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Re: 1950s - 1960s Oddball Dress Bulovas

Post by Ed Barclay » September 3rd 2011, 7:40pm

Half of my collection is made up of vintage Hamilton, Lord Elgin, Waltham and others. They took more chances back then. Today, over half of all watches being produced are like most of the cars being made today...interchangeable and boring. Kinda sad.
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Re: 1950s - 1960s Oddball Dress Bulovas

Post by ChronoMATT » September 3rd 2011, 7:47pm

I agree, Ed. Take a look at my other Vintage posts in this forum. I think you will be pleased.

Ed Barclay wrote:Half of my collection is made up of vintage Hamilton, Lord Elgin, Waltham and others. They took more chances back then. Today, over half of all watches being produced are like most of the cars being made today...interchangeable and boring. Kinda sad.
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Re: 1950s - 1960s Oddball Dress Bulovas

Post by TickTocker » September 3rd 2011, 9:12pm

Ed Barclay wrote:Half of my collection is made up of vintage Hamilton, Lord Elgin, Waltham and others. They took more chances back then. Today, over half of all watches being produced are like most of the cars being made today...interchangeable and boring. Kinda sad.

too many followers and not enough trendsetters, the bean counters run the show nowadays.
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Re: 1950s - 1960s Oddball Dress Bulovas

Post by Kahuna74 » September 3rd 2011, 11:45pm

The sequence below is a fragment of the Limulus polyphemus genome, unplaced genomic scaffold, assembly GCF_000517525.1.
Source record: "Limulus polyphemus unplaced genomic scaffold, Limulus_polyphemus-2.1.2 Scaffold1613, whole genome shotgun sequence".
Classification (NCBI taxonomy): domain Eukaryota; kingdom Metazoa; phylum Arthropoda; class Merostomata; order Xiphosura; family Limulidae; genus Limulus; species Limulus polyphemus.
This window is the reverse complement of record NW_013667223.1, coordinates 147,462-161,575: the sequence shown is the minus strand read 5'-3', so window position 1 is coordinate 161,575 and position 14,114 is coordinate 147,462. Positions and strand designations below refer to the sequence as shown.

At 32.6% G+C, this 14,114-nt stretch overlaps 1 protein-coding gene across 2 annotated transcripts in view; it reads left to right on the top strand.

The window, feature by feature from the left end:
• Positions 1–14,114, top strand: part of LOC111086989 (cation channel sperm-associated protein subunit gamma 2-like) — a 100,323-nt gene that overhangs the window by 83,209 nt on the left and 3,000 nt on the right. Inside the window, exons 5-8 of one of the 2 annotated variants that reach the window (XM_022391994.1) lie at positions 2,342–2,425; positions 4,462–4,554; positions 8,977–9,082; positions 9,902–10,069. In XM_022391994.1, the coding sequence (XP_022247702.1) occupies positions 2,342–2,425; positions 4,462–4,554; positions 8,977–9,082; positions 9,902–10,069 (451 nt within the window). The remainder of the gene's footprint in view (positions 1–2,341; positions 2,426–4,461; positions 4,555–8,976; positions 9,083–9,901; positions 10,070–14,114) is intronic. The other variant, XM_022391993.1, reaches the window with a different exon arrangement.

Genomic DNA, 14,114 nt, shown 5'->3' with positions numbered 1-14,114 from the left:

TickTocker wrote:
Ed Barclay wrote:Half of my collection is made up of vintage Hamilton, Lord Elgin, Waltham and others. They took more chances back then. Today, over half of all watches being produced are like most of the cars being made today...interchangeable and boring. Kinda sad.

too many followers and not enough trendsetters, the bean counters run the show nowadays.
I think maybe that is why I have gone back to collecting and wearing older watches. Just seems and feels fun wearing something that tells time from a past time. I am looking right now for just the right Hamiton from the 1940s. One will pob up and I will know it's the right one Image
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Re: 1950s - 1960s Oddball Dress Bulovas

Post by Ed Barclay » September 4th 2011, 7:38am

When I started my own watch design company, one of my goals was to design timepieces "...like no other." Our first watch, "The MASONIC" was inspired by the famous 1920's Dudley Masonic pocket watch. Almost every Masonic watch made since the 1970's has been basically done by replacing the hour markers with Masonic symbols. BORING! I'm constantly studying the older watches from the 40's - 60's for styling ideas for future pieces. Love us or hate us, BARCLAY Watch Co. will never be boring!

http://www.youtube.com/watch?v=e8T-jLR5X4U&feature=email

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Re: 1950s - 1960s Oddball Dress Bulovas